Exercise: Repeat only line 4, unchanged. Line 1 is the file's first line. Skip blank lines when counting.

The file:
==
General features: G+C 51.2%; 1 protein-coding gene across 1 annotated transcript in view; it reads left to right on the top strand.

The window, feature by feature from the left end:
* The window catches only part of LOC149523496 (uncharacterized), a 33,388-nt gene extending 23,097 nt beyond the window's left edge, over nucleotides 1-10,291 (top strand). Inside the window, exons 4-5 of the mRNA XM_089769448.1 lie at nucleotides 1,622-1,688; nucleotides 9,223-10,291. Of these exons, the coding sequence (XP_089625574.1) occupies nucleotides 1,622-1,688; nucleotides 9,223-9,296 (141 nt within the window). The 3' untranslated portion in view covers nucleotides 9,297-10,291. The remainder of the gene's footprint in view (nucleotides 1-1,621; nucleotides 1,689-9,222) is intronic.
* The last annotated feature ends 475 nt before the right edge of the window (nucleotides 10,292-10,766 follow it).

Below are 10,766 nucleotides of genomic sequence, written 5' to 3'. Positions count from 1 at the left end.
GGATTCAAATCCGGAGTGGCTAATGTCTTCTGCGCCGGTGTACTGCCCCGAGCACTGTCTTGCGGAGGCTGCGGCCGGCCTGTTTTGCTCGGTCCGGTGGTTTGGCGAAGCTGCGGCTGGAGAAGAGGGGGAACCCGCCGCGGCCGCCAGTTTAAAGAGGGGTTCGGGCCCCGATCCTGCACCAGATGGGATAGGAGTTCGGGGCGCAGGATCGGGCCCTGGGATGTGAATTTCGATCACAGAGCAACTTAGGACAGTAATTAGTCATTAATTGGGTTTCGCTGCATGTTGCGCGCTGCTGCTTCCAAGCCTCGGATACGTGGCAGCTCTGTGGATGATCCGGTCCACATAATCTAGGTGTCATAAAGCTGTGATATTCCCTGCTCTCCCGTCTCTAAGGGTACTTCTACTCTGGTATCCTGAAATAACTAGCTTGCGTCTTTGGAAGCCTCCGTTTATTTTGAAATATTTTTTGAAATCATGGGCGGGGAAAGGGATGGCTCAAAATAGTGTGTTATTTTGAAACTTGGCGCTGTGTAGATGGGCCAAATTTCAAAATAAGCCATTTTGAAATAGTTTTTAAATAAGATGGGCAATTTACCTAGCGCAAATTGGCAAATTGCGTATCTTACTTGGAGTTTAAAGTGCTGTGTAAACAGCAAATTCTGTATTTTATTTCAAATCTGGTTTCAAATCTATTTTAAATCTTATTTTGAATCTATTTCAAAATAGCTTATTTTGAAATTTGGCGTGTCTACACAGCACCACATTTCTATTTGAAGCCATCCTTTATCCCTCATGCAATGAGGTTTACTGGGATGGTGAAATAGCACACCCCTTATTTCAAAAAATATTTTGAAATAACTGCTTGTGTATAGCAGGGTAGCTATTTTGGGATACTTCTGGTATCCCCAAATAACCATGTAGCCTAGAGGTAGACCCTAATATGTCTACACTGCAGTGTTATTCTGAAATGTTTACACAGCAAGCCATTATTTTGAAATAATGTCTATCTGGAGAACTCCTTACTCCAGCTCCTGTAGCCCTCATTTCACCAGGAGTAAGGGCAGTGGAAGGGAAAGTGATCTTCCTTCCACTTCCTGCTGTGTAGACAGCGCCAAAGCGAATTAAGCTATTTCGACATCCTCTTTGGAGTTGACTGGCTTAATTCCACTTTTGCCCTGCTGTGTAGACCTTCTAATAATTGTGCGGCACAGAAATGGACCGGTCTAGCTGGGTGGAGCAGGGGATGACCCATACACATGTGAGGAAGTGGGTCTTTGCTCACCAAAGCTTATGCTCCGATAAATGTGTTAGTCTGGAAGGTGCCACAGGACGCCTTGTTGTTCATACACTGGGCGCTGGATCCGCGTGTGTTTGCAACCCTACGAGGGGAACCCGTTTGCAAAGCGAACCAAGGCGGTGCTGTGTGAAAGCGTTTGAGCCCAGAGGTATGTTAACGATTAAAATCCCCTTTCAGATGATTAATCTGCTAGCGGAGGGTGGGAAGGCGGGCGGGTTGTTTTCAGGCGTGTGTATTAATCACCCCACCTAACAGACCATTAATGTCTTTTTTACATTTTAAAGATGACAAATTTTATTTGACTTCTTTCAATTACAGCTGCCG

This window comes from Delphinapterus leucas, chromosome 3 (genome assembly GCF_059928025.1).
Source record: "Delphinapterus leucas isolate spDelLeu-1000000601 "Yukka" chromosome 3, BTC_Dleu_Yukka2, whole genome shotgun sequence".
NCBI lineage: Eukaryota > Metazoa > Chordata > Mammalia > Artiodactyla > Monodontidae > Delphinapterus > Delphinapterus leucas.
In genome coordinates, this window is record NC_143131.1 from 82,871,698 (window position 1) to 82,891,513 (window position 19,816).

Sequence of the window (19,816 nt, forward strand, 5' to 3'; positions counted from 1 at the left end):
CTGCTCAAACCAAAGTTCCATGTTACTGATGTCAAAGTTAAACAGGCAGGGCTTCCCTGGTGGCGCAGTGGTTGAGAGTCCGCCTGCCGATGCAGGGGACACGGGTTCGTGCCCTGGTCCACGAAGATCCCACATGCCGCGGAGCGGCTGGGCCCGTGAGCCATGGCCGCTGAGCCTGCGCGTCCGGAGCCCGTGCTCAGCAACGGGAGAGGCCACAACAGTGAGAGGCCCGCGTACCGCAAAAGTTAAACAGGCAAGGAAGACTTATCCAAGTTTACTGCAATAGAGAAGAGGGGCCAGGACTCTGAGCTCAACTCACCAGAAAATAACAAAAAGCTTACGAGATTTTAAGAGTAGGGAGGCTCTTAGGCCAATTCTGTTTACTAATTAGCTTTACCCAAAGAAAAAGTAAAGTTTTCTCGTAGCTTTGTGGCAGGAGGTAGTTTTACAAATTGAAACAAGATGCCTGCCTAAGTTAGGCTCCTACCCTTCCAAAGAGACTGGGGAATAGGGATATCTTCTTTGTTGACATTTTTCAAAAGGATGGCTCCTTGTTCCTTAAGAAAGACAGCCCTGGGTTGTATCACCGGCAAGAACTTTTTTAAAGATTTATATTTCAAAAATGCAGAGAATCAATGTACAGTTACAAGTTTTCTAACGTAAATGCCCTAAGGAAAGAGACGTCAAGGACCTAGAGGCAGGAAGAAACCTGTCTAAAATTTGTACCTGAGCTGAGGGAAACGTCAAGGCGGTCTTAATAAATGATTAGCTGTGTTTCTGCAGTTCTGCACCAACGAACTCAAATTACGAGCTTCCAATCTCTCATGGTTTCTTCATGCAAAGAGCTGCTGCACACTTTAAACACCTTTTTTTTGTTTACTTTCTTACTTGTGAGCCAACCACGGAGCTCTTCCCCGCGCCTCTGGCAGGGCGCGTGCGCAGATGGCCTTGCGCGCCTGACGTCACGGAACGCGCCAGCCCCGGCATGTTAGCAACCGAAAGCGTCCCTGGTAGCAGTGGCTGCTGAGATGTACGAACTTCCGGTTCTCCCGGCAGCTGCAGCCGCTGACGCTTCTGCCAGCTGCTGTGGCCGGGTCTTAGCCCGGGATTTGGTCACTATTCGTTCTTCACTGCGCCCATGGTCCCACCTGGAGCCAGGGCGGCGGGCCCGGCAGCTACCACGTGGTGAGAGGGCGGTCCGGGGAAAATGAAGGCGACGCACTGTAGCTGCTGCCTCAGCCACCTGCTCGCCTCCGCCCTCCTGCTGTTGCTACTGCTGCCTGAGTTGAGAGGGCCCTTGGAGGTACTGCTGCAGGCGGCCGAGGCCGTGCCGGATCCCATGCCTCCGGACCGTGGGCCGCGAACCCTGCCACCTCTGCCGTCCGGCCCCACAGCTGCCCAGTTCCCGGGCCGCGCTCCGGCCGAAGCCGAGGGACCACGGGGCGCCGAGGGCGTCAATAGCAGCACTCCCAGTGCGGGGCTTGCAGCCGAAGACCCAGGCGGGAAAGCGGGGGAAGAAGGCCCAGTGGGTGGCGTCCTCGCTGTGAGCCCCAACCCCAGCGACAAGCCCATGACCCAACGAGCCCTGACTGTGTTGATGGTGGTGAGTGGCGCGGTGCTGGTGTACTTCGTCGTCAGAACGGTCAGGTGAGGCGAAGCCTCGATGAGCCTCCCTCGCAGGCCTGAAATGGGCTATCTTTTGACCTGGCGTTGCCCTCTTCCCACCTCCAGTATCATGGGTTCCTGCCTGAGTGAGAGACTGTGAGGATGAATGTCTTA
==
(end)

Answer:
* The last annotated feature ends 475 nt before the right edge of the window (nucleotides 10,292-10,766 follow it).